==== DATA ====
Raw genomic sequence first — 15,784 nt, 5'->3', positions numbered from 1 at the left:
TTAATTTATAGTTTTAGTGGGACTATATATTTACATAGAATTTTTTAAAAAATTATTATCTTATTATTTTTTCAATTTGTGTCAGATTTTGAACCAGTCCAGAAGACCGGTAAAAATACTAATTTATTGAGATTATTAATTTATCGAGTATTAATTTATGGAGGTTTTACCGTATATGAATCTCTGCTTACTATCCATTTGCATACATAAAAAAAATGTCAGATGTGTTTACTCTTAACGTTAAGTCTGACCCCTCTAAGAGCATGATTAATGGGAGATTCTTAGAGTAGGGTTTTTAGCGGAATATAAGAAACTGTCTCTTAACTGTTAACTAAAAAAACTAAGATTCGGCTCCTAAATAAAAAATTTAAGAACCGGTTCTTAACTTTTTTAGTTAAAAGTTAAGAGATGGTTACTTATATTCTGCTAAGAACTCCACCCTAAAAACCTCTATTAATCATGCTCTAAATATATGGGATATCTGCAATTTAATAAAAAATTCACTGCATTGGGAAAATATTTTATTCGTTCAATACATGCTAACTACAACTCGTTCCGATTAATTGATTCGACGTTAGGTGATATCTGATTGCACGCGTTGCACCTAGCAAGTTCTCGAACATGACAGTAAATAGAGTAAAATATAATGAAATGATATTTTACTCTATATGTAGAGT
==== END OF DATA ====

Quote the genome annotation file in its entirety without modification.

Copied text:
Raw genomic sequence first — 15,784 nt, 5'->3', positions numbered from 1 at the left:
TTAATTTATAGTTTTAGTGGGACTATATATTTACATAGAATTTTTTAAAAAATTATTATCTTATTATTTTTTCAATTTGTGTCAGATTTTGAACCAGTCCAGAAGACCGGTAAAAATACTAATTTATTGAGATTATTAATTTATCGAGTATTAATTTATGGAGGTTTTACCGTATATGAATCTCTGCTTACTATCCATTTGCATACATAAAAAAAATGTCAGATGTGTTTACTCTTAACGTTAAGTCTGACCCCTCTAAGAGCATGATTAATGGGAGATTCTTAGAGTAGGGTTTTTAGCGGAATATAAGAAACTGTCTCTTAACTGTTAACTAAAAAAACTAAGATTCGGCTCCTAAATAAAAAATTTAAGAACCGGTTCTTAACTTTTTTAGTTAAAAGTTAAGAGATGGTTACTTATATTCTGCTAAGAACTCCACCCTAAAAACCTCTATTAATCATGCTCTAAATATATGGGATATCTGCAATTTAATAAAAAATTCACTGCATTGGGAAAATATTTTATTCGTTCAATACATGCTAACTACAACTCGTTCCGATTAATTGATTCGACGTTAGGTGATATCTGATTGCACGCGTTGCACCTAGCAAGTTCTCGAACATGACAGTAAATAGAGTAAAATATAATGAAATGATATTTTACTCTATATGTAGAGT